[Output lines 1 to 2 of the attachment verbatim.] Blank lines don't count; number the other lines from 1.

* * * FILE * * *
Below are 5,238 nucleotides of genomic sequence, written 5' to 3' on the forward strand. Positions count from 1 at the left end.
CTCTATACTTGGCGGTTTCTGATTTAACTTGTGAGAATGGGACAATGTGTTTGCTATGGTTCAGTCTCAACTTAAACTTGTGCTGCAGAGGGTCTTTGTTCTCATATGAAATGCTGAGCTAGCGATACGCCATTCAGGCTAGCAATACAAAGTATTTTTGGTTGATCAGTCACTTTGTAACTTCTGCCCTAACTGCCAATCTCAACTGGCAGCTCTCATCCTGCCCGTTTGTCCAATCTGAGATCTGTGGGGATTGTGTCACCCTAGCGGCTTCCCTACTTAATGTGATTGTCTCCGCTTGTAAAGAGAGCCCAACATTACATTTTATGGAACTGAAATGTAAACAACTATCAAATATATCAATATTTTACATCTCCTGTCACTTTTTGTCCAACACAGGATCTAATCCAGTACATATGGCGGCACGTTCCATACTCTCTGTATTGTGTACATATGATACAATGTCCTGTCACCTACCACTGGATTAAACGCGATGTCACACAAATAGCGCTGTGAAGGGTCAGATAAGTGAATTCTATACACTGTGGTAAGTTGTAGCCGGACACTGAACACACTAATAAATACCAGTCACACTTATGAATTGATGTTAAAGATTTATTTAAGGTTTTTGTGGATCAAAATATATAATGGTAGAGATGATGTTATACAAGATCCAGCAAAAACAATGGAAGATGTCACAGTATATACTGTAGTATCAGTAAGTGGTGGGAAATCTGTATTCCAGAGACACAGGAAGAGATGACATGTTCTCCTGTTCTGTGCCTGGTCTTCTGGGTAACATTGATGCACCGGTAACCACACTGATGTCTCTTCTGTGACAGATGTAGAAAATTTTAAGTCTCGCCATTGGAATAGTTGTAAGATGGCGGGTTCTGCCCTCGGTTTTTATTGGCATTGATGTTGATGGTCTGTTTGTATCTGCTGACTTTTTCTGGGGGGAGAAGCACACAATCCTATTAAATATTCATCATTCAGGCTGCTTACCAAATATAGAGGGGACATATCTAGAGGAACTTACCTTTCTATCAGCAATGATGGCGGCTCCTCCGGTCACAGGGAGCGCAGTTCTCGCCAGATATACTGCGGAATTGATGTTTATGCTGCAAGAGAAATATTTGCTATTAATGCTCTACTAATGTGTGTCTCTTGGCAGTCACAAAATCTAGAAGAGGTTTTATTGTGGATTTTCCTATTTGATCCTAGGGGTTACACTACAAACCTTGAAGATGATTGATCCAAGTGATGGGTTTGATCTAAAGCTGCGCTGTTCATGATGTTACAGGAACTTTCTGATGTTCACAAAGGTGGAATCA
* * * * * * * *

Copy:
Below are 5,238 nucleotides of genomic sequence, written 5' to 3' on the forward strand. Positions count from 1 at the left end.
CTCTATACTTGGCGGTTTCTGATTTAACTTGTGAGAATGGGACAATGTGTTTGCTATGGTTCAGTCTCAACTTAAACTTGTGCTGCAGAGGGTCTTTGTTCTCATATGAAATGCTGAGCTAGCGATACGCCATTCAGGCTAGCAATACAAAGTATTTTTGGTTGATCAGTCACTTTGTAACTTCTGCCCTAACTGCCAATCTCAACTGGCAGCTCTCATCCTGCCCGTTTGTCCAATCTGAGATCTGTGGGGATTGTGTCACCCTAGCGGCTTCCCTACTTAATGTGATTGTCTCCGCTTGTAAAGAGAGCCCAACATTACATTTTATGGAACTGAAATGTAAACAACTATCAAATATATCAATATTTTACATCTCCTGTCACTTTTTGTCCAACACAGGATCTAATCCAGTACATATGGCGGCACGTTCCATACTCTCTGTATTGTGTACATATGATACAATGTCCTGTCACCTACCACTGGATTAAACGCGATGTCACACAAATAGCGCTGTGAAGGGTCAGATAAGTGAATTCTATACACTGTGGTAAGTTGTAGCCGGACACTGAACACACTAATAAATACCAGTCACACTTATGAATTGATGTTAAAGATTTATTTAAGGTTTTTGTGGATCAAAATATATAATGGTAGAGATGATGTTATACAAGATCCAGCAAAAACAATGGAAGATGTCACAGTATATACTGTAGTATCAGTAAGTGGTGGGAAATCTGTATTCCAGAGACACAGGAAGAGATGACATGTTCTCCTGTTCTGTGCCTGGTCTTCTGGGTAACATTGATGCACCGGTAACCACACTGATGTCTCTTCTGTGACAGATGTAGAAAATTTTAAGTCTCGCCATTGGAATAGTTGTAAGATGGCGGGTTCTGCCCTCGGTTTTTATTGGCATTGATGTTGATGGTCTGTTTGTATCTGCTGACTTTTTCTGGGGGGAGAAGCACACAATCCTATTAAATATTCATCATTCAGGCTGCTTACCAAATATAGAGGGGACATATCTAGAGGAACTTACCTTTCTATCAGCAATGATGGCGGCTCCTCCGGTCACAGGGAGCGCAGTTCTCGCCAGATATACTGCGGAATTGATGTTTATGCTGCAAGAGAAATATTTGCTATTAATGCTCTACTAATGTGTGTCTCTTGGCAGTCACAAAATCTAGAAGAGGTTTTATTGTGGATTTTCCTATTTGATCCTAGGGGTTACACTACAAACCTTGAAGATGATTGATCCAAGTGATGGGTTTGATCTAAAGCTGCGCTGTTCATGATGTTACAGGAACTTTCTGATGTTCACAAAGGTGGAATCA